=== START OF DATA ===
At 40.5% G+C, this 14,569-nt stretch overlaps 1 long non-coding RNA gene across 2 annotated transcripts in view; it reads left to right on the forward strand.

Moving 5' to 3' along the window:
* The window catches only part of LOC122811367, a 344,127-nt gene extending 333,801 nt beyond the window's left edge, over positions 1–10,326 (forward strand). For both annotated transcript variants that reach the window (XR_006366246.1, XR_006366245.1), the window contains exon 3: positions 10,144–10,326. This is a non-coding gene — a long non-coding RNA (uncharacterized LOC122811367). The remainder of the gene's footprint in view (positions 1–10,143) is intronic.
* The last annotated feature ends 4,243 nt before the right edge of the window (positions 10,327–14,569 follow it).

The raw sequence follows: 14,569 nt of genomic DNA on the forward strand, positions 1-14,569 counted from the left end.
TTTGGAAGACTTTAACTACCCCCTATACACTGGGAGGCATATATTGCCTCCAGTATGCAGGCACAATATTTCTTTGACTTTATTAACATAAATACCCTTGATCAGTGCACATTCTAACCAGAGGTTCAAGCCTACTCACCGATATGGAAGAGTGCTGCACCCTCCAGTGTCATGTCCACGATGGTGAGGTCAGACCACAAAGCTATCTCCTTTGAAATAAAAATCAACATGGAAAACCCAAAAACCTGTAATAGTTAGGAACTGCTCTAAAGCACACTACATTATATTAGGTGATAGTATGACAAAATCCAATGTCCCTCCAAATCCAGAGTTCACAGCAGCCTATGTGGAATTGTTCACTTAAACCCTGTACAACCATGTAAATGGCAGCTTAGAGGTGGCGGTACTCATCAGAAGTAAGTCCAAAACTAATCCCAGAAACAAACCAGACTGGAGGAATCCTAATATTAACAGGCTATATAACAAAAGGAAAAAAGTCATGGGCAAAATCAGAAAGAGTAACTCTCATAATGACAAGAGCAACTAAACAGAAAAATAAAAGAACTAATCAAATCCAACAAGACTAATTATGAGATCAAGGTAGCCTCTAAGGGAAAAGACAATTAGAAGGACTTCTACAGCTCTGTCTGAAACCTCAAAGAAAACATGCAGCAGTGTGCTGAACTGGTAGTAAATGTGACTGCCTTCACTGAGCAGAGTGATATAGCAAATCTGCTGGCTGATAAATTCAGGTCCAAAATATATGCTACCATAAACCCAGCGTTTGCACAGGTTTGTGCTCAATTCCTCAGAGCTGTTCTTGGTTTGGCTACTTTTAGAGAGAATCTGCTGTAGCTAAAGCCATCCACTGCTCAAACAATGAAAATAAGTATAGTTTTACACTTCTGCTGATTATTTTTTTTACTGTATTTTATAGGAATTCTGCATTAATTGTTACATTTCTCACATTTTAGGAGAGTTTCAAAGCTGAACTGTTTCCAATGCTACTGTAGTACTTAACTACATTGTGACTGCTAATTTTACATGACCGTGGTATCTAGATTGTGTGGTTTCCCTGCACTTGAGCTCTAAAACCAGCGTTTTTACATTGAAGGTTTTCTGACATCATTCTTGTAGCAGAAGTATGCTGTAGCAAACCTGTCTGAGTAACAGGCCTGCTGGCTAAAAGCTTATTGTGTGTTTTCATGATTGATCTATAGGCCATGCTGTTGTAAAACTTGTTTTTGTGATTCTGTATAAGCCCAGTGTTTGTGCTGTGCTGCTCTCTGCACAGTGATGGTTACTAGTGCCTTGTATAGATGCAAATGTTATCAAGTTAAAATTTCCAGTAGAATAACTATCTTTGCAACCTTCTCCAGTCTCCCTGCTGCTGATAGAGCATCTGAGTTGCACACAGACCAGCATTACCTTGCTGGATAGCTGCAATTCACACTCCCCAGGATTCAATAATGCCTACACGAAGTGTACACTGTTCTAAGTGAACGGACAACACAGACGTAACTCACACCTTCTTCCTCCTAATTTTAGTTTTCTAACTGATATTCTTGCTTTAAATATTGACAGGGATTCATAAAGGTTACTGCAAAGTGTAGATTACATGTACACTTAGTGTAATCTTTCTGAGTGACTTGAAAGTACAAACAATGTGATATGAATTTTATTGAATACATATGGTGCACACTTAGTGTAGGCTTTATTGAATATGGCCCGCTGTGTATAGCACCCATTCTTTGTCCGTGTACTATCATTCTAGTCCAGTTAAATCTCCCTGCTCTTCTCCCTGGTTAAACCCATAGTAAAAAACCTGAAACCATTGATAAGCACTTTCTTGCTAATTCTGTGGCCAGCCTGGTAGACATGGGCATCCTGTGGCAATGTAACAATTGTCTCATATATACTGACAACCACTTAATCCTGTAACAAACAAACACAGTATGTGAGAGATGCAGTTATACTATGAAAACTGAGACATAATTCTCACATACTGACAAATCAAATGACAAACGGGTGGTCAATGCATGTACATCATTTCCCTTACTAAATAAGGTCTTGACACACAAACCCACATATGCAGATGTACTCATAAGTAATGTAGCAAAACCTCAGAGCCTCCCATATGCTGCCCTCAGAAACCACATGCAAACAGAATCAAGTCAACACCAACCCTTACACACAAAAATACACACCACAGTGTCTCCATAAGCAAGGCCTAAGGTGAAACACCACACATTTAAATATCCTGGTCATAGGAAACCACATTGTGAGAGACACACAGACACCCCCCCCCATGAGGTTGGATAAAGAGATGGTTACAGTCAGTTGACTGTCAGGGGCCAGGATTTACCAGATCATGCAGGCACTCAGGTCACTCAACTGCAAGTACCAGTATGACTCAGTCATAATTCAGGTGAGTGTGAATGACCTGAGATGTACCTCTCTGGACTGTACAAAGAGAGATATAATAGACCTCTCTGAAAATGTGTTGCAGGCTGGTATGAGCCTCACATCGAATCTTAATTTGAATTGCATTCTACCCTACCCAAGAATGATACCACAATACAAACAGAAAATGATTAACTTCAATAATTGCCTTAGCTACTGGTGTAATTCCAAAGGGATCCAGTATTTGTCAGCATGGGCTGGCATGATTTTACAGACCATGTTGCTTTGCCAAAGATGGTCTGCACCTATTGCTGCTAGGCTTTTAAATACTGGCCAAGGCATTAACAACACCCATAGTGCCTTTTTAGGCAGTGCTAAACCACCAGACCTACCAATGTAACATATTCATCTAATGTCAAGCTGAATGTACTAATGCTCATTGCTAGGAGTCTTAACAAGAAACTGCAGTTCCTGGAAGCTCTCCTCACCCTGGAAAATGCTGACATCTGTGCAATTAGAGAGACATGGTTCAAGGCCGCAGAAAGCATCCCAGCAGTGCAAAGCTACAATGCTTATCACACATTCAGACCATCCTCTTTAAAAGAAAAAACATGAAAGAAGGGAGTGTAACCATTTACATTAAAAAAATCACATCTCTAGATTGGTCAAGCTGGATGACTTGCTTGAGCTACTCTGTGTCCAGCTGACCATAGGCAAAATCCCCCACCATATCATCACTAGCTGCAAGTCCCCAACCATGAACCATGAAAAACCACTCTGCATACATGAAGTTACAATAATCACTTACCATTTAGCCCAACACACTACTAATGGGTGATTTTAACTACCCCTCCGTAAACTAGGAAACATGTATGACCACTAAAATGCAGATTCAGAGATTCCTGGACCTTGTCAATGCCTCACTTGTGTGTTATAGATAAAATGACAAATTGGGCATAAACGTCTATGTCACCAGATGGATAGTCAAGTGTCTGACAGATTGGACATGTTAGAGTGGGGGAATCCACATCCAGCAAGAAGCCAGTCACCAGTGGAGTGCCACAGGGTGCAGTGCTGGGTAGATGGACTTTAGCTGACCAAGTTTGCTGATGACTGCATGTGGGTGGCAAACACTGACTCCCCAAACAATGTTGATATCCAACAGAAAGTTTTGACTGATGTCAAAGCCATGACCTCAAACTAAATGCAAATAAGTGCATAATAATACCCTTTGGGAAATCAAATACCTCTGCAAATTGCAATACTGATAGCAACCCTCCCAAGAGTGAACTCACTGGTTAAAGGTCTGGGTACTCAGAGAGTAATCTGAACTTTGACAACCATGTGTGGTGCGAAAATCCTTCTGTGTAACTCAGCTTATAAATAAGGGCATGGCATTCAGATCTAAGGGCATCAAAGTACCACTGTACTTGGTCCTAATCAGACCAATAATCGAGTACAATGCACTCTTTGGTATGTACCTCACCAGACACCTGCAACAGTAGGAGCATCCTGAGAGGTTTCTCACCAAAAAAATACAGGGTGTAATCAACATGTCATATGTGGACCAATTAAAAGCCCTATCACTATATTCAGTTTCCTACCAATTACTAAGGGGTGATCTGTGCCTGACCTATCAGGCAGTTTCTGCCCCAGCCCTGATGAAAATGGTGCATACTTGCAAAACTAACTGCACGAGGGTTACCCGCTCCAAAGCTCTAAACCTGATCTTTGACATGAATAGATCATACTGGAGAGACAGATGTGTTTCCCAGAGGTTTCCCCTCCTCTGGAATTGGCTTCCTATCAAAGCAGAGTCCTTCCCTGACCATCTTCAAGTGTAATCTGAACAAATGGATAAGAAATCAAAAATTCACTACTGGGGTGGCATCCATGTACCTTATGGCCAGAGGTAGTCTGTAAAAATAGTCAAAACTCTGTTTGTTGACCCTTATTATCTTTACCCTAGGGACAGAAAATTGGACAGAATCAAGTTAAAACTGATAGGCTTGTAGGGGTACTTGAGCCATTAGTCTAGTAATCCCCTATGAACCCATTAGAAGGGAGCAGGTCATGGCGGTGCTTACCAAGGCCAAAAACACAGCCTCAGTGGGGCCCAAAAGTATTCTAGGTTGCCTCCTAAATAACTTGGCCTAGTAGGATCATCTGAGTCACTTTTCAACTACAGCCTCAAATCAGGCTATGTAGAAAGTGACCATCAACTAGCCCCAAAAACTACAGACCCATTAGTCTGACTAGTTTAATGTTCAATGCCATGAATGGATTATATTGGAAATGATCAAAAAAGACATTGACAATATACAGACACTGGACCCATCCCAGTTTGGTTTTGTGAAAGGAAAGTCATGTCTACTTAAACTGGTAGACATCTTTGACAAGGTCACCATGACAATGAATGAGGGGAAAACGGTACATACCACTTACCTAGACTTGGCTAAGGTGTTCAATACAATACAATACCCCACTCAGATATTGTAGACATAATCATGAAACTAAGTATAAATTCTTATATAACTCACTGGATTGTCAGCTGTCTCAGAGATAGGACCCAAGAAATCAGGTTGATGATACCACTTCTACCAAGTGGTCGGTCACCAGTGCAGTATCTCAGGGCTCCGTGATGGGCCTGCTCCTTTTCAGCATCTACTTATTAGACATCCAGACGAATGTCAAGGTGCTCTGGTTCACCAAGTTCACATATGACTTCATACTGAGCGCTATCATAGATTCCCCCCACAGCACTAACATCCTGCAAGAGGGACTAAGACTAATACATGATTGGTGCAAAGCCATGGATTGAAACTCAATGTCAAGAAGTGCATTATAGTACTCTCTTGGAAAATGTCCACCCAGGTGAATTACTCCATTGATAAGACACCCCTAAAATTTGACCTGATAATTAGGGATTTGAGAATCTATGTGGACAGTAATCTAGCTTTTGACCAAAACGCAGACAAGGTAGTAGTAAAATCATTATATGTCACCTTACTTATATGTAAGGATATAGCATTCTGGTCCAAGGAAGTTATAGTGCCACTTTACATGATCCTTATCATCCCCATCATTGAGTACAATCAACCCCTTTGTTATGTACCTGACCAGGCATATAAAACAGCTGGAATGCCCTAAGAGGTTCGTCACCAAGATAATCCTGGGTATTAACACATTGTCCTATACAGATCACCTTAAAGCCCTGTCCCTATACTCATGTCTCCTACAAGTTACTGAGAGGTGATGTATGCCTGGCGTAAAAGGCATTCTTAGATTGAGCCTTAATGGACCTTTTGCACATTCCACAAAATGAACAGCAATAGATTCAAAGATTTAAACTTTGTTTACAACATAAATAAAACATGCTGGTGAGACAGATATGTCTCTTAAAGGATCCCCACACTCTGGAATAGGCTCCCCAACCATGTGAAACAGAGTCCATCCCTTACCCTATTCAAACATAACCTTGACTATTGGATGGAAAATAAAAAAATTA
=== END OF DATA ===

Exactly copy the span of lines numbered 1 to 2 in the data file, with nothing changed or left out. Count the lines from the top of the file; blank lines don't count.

At 40.5% G+C, this 14,569-nt stretch overlaps 1 long non-coding RNA gene across 2 annotated transcripts in view; it reads left to right on the forward strand.

Moving 5' to 3' along the window: